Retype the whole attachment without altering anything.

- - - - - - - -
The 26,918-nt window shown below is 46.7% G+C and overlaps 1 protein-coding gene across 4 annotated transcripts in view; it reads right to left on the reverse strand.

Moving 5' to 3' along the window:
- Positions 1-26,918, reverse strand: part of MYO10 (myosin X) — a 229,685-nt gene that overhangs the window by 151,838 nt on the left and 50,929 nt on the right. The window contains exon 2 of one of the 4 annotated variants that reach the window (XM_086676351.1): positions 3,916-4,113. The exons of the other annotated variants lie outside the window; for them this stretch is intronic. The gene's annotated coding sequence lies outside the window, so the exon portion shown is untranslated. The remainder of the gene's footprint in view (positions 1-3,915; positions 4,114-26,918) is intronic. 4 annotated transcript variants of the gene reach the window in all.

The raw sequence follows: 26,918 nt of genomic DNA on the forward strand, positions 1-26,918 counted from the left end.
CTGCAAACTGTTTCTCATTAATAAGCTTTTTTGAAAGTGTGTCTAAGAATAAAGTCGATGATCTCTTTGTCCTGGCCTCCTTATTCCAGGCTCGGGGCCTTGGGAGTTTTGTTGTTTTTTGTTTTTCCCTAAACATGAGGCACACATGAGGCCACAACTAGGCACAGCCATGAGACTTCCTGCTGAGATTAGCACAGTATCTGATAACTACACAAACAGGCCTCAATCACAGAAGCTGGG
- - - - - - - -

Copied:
The 26,918-nt window shown below is 46.7% G+C and overlaps 1 protein-coding gene across 4 annotated transcripts in view; it reads right to left on the reverse strand.

Moving 5' to 3' along the window:
- Positions 1-26,918, reverse strand: part of MYO10 (myosin X) — a 229,685-nt gene that overhangs the window by 151,838 nt on the left and 50,929 nt on the right. The window contains exon 2 of one of the 4 annotated variants that reach the window (XM_086676351.1): positions 3,916-4,113. The exons of the other annotated variants lie outside the window; for them this stretch is intronic. The gene's annotated coding sequence lies outside the window, so the exon portion shown is untranslated. The remainder of the gene's footprint in view (positions 1-3,915; positions 4,114-26,918) is intronic. 4 annotated transcript variants of the gene reach the window in all.

The raw sequence follows: 26,918 nt of genomic DNA on the forward strand, positions 1-26,918 counted from the left end.
CTGCAAACTGTTTCTCATTAATAAGCTTTTTTGAAAGTGTGTCTAAGAATAAAGTCGATGATCTCTTTGTCCTGGCCTCCTTATTCCAGGCTCGGGGCCTTGGGAGTTTTGTTGTTTTTTGTTTTTCCCTAAACATGAGGCACACATGAGGCCACAACTAGGCACAGCCATGAGACTTCCTGCTGAGATTAGCACAGTATCTGATAACTACACAAACAGGCCTCAATCACAGAAGCTGGG